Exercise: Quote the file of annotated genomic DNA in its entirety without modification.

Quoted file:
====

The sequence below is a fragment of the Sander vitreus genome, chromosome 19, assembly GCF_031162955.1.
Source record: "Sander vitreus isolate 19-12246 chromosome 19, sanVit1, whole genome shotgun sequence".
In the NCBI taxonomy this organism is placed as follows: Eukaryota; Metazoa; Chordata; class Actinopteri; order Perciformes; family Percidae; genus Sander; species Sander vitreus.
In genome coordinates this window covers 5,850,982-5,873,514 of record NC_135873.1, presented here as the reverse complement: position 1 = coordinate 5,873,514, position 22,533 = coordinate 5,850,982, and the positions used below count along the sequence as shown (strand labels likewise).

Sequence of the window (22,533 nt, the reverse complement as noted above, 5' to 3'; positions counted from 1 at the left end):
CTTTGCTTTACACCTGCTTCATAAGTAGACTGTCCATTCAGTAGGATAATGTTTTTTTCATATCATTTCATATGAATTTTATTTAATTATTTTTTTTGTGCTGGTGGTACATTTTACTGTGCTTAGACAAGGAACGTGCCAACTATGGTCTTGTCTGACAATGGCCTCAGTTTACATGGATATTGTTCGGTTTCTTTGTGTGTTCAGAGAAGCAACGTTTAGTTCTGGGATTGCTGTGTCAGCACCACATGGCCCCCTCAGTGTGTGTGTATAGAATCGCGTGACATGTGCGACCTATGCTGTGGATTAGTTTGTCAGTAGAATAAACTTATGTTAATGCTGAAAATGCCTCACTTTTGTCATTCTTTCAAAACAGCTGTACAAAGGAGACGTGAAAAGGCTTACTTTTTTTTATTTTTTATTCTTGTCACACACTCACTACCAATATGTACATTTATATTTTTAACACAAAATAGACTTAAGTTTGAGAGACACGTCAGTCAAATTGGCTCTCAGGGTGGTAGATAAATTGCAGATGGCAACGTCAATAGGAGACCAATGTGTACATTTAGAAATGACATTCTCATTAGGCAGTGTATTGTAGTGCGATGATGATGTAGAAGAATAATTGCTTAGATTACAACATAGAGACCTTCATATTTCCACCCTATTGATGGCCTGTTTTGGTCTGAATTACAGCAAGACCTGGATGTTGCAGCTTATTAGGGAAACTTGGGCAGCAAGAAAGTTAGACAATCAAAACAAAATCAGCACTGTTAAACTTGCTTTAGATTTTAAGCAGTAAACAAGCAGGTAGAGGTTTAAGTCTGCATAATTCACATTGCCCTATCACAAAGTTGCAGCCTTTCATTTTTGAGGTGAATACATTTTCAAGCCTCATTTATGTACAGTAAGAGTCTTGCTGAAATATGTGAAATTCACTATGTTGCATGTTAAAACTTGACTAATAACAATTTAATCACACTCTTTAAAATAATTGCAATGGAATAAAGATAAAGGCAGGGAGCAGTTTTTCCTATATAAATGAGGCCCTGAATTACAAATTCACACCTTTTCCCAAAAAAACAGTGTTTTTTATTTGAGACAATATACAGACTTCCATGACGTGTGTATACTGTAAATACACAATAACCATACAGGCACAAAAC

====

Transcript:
The sequence below is a fragment of the Sander vitreus genome, chromosome 19, assembly GCF_031162955.1.
Source record: "Sander vitreus isolate 19-12246 chromosome 19, sanVit1, whole genome shotgun sequence".
In the NCBI taxonomy this organism is placed as follows: Eukaryota; Metazoa; Chordata; class Actinopteri; order Perciformes; family Percidae; genus Sander; species Sander vitreus.
In genome coordinates this window covers 5,850,982-5,873,514 of record NC_135873.1, presented here as the reverse complement: position 1 = coordinate 5,873,514, position 22,533 = coordinate 5,850,982, and the positions used below count along the sequence as shown (strand labels likewise).

Sequence of the window (22,533 nt, the reverse complement as noted above, 5' to 3'; positions counted from 1 at the left end):
CTTTGCTTTACACCTGCTTCATAAGTAGACTGTCCATTCAGTAGGATAATGTTTTTTTCATATCATTTCATATGAATTTTATTTAATTATTTTTTTTGTGCTGGTGGTACATTTTACTGTGCTTAGACAAGGAACGTGCCAACTATGGTCTTGTCTGACAATGGCCTCAGTTTACATGGATATTGTTCGGTTTCTTTGTGTGTTCAGAGAAGCAACGTTTAGTTCTGGGATTGCTGTGTCAGCACCACATGGCCCCCTCAGTGTGTGTGTATAGAATCGCGTGACATGTGCGACCTATGCTGTGGATTAGTTTGTCAGTAGAATAAACTTATGTTAATGCTGAAAATGCCTCACTTTTGTCATTCTTTCAAAACAGCTGTACAAAGGAGACGTGAAAAGGCTTACTTTTTTTTATTTTTTATTCTTGTCACACACTCACTACCAATATGTACATTTATATTTTTAACACAAAATAGACTTAAGTTTGAGAGACACGTCAGTCAAATTGGCTCTCAGGGTGGTAGATAAATTGCAGATGGCAACGTCAATAGGAGACCAATGTGTACATTTAGAAATGACATTCTCATTAGGCAGTGTATTGTAGTGCGATGATGATGTAGAAGAATAATTGCTTAGATTACAACATAGAGACCTTCATATTTCCACCCTATTGATGGCCTGTTTTGGTCTGAATTACAGCAAGACCTGGATGTTGCAGCTTATTAGGGAAACTTGGGCAGCAAGAAAGTTAGACAATCAAAACAAAATCAGCACTGTTAAACTTGCTTTAGATTTTAAGCAGTAAACAAGCAGGTAGAGGTTTAAGTCTGCATAATTCACATTGCCCTATCACAAAGTTGCAGCCTTTCATTTTTGAGGTGAATACATTTTCAAGCCTCATTTATGTACAGTAAGAGTCTTGCTGAAATATGTGAAATTCACTATGTTGCATGTTAAAACTTGACTAATAACAATTTAATCACACTCTTTAAAATAATTGCAATGGAATAAAGATAAAGGCAGGGAGCAGTTTTTCCTATATAAATGAGGCCCTGAATTACAAATTCACACCTTTTCCCAAAAAAACAGTGTTTTTTATTTGAGACAATATACAGACTTCCATGACGTGTGTATACTGTAAATACACAATAACCATACAGGCACAAAAC